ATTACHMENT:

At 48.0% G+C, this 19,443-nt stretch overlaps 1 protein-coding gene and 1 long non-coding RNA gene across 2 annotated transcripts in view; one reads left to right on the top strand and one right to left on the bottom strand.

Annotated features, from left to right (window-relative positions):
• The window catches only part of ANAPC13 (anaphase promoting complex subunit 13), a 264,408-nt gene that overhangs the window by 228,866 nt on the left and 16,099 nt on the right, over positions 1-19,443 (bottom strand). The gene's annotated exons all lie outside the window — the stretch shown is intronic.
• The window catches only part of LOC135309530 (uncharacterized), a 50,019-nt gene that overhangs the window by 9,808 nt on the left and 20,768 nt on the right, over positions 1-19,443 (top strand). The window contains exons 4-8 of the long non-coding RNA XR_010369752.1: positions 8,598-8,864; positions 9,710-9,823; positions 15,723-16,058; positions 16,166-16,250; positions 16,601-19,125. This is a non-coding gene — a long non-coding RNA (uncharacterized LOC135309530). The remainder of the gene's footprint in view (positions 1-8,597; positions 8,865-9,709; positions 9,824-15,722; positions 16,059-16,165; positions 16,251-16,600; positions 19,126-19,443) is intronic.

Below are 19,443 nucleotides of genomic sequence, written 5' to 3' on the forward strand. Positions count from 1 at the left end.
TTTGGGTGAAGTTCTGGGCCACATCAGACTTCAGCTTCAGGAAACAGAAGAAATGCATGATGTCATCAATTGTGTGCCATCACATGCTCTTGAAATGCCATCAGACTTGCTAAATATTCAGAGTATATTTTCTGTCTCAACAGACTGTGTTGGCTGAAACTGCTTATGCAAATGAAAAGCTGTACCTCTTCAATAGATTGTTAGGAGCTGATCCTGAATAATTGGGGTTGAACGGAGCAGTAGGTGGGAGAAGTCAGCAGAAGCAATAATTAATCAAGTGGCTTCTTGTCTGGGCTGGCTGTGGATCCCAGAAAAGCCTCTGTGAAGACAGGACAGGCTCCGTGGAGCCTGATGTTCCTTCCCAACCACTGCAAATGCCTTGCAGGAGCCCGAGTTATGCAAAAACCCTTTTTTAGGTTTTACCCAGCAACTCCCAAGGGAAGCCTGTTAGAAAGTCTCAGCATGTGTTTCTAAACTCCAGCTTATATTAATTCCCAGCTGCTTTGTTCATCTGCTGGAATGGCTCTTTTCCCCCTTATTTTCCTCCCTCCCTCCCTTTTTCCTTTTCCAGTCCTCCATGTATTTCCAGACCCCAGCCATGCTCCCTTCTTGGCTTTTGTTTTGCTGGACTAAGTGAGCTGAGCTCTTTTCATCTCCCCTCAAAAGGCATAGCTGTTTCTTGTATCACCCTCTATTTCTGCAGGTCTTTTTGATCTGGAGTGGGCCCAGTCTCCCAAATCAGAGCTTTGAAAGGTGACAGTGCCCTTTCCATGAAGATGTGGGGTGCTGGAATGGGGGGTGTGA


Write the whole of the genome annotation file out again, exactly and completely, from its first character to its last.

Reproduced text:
At 48.0% G+C, this 19,443-nt stretch overlaps 1 protein-coding gene and 1 long non-coding RNA gene across 2 annotated transcripts in view; one reads left to right on the top strand and one right to left on the bottom strand.

Annotated features, from left to right (window-relative positions):
• The window catches only part of ANAPC13 (anaphase promoting complex subunit 13), a 264,408-nt gene that overhangs the window by 228,866 nt on the left and 16,099 nt on the right, over positions 1-19,443 (bottom strand). The gene's annotated exons all lie outside the window — the stretch shown is intronic.
• The window catches only part of LOC135309530 (uncharacterized), a 50,019-nt gene that overhangs the window by 9,808 nt on the left and 20,768 nt on the right, over positions 1-19,443 (top strand). The window contains exons 4-8 of the long non-coding RNA XR_010369752.1: positions 8,598-8,864; positions 9,710-9,823; positions 15,723-16,058; positions 16,166-16,250; positions 16,601-19,125. This is a non-coding gene — a long non-coding RNA (uncharacterized LOC135309530). The remainder of the gene's footprint in view (positions 1-8,597; positions 8,865-9,709; positions 9,824-15,722; positions 16,059-16,165; positions 16,251-16,600; positions 19,126-19,443) is intronic.

Below are 19,443 nucleotides of genomic sequence, written 5' to 3' on the forward strand. Positions count from 1 at the left end.
TTTGGGTGAAGTTCTGGGCCACATCAGACTTCAGCTTCAGGAAACAGAAGAAATGCATGATGTCATCAATTGTGTGCCATCACATGCTCTTGAAATGCCATCAGACTTGCTAAATATTCAGAGTATATTTTCTGTCTCAACAGACTGTGTTGGCTGAAACTGCTTATGCAAATGAAAAGCTGTACCTCTTCAATAGATTGTTAGGAGCTGATCCTGAATAATTGGGGTTGAACGGAGCAGTAGGTGGGAGAAGTCAGCAGAAGCAATAATTAATCAAGTGGCTTCTTGTCTGGGCTGGCTGTGGATCCCAGAAAAGCCTCTGTGAAGACAGGACAGGCTCCGTGGAGCCTGATGTTCCTTCCCAACCACTGCAAATGCCTTGCAGGAGCCCGAGTTATGCAAAAACCCTTTTTTAGGTTTTACCCAGCAACTCCCAAGGGAAGCCTGTTAGAAAGTCTCAGCATGTGTTTCTAAACTCCAGCTTATATTAATTCCCAGCTGCTTTGTTCATCTGCTGGAATGGCTCTTTTCCCCCTTATTTTCCTCCCTCCCTCCCTTTTTCCTTTTCCAGTCCTCCATGTATTTCCAGACCCCAGCCATGCTCCCTTCTTGGCTTTTGTTTTGCTGGACTAAGTGAGCTGAGCTCTTTTCATCTCCCCTCAAAAGGCATAGCTGTTTCTTGTATCACCCTCTATTTCTGCAGGTCTTTTTGATCTGGAGTGGGCCCAGTCTCCCAAATCAGAGCTTTGAAAGGTGACAGTGCCCTTTCCATGAAGATGTGGGGTGCTGGAATGGGGGGTGTGA